“There is a felucca for you at anchor. Jacopo will carry you to Leghorn, where Monsieur Noirtier awaits his granddaughter, whom he wishes to bless before you lead her to the altar. All that is in this grotto, my friend, my house in the Champs Elysées, and my Chateau at Tréport, are the marriage gifts bestowed by Edmond Dantès upon the son of his old master, Morrel. Mademoiselle de Villefort will share them with you; for I entreat her to give to the poor the immense fortune reverting to her from her father, now a madman, and her brother who died last September with his mother. Tell the angel who will watch over your future destiny, Morrel, to pray sometimes for a man, who like Satan thought himself for an instant equal to God, but who now acknowledges with Christian humility that God alone possesses supreme power and infinite wisdom. Perhaps those prayers may soften the remorse he feels in his heart. As for you, Morrel, this is the secret of my conduct towards you. There is neither happiness nor misery in the world; there is only the comparison of one state with another, nothing more. He who has felt the deepest grief is best able to experience supreme happiness. We must have felt what it is to die, Morrel, that we may appreciate the enjoyments of living.
“Live, then, and be happy, beloved children of my heart, and never forget that until the day when God shall deign to reveal the future to man, all human wisdom is summed up in these two words,–‘Wait and hope.’ Your friend,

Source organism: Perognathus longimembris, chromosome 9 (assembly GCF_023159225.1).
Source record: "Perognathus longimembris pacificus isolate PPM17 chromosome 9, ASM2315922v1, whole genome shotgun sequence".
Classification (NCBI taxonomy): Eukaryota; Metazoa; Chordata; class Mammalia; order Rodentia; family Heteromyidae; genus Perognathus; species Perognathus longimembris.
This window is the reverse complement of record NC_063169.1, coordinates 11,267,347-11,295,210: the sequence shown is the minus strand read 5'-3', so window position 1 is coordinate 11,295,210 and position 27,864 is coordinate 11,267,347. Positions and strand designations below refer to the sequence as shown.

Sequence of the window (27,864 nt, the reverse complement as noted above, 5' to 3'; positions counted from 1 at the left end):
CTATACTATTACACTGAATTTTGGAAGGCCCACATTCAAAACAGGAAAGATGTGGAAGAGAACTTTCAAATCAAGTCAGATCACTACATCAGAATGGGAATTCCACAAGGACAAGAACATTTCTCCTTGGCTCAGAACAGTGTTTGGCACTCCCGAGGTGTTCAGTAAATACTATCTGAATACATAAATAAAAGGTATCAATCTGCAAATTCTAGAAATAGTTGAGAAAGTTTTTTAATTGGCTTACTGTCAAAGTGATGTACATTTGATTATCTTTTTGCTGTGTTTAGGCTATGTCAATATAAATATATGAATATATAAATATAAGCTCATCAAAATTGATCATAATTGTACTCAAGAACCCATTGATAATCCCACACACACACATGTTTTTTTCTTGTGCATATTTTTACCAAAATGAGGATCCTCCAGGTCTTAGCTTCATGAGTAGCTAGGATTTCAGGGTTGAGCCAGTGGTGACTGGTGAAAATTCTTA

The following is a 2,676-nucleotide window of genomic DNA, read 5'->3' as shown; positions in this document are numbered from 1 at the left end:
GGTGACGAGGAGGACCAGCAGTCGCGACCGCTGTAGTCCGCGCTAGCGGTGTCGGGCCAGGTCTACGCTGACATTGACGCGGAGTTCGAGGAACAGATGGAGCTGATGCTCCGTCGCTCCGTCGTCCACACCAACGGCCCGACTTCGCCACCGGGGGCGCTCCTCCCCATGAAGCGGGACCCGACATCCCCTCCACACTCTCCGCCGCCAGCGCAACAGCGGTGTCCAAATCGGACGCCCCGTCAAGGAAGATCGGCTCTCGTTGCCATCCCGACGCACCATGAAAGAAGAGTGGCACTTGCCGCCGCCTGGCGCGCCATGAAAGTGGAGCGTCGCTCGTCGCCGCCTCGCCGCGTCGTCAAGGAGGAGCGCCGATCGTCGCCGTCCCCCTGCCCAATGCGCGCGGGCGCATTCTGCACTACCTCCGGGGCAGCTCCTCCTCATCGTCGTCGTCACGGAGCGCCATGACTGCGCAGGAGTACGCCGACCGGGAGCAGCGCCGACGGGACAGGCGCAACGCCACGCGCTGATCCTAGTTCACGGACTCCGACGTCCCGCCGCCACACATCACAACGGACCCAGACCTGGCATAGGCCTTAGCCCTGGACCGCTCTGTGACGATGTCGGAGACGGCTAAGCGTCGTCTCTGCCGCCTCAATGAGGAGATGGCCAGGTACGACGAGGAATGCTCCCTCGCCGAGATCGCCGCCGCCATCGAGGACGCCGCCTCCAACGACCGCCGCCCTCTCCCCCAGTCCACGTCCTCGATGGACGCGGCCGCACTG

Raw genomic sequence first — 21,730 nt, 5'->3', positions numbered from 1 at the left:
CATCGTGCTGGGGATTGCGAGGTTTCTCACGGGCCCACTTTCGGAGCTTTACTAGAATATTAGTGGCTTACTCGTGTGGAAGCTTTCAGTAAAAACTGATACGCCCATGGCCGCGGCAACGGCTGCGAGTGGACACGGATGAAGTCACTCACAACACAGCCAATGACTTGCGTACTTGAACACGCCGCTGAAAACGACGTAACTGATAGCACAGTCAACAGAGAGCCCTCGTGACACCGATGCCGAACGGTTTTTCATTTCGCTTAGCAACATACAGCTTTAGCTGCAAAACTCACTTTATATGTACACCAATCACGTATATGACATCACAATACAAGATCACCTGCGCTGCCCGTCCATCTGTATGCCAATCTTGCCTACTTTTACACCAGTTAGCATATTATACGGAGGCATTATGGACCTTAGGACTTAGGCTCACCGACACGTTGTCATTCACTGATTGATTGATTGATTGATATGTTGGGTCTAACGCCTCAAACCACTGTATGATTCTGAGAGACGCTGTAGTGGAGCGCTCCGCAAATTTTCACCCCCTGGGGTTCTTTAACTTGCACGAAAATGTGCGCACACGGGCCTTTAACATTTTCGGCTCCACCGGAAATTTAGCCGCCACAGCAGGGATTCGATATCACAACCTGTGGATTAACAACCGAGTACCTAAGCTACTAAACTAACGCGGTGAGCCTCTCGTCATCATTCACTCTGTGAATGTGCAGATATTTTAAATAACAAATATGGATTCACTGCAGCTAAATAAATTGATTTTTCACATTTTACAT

“EDMOND DANTèS, COUNT OF MONTE CRISTO.”
During the perusal of this letter, which informed Valentine for the first time of the madness of her father and the death of her brother, she became pale, a heavy sigh escaped from her bosom, and tears, not the less painful because they were silent, ran down her cheeks; her happiness cost her very dear. Morrel looked around uneasily. “But,” he said, “the count’s generosity is too overwhelming; Valentine will be satisfied with my humble fortune. Where is the count, friend? Lead me to him.” Jacopo pointed towards the horizon. “What do you mean?” asked Valentine. “Where is the count?–where is Haidée?”
“Look!” said Jacopo.
The eyes of both were fixed upon the spot indicated by the sailor, and on the blue line separating the sky from the Mediterranean Sea, they perceived a large white sail. “Gone,” said Morrel; “gone!–adieu, my friend–adieu, my father!”
“Gone,” murmured Valentine; “adieu, my sweet Haidée–adieu, my sister!”
“Who can say whether we shall ever see them again?” said Morrel with tearful eyes.
“Darling,” replied Valentine, “has not the count just told us that all human wisdom is summed up in two words?–‘Wait and hope.'”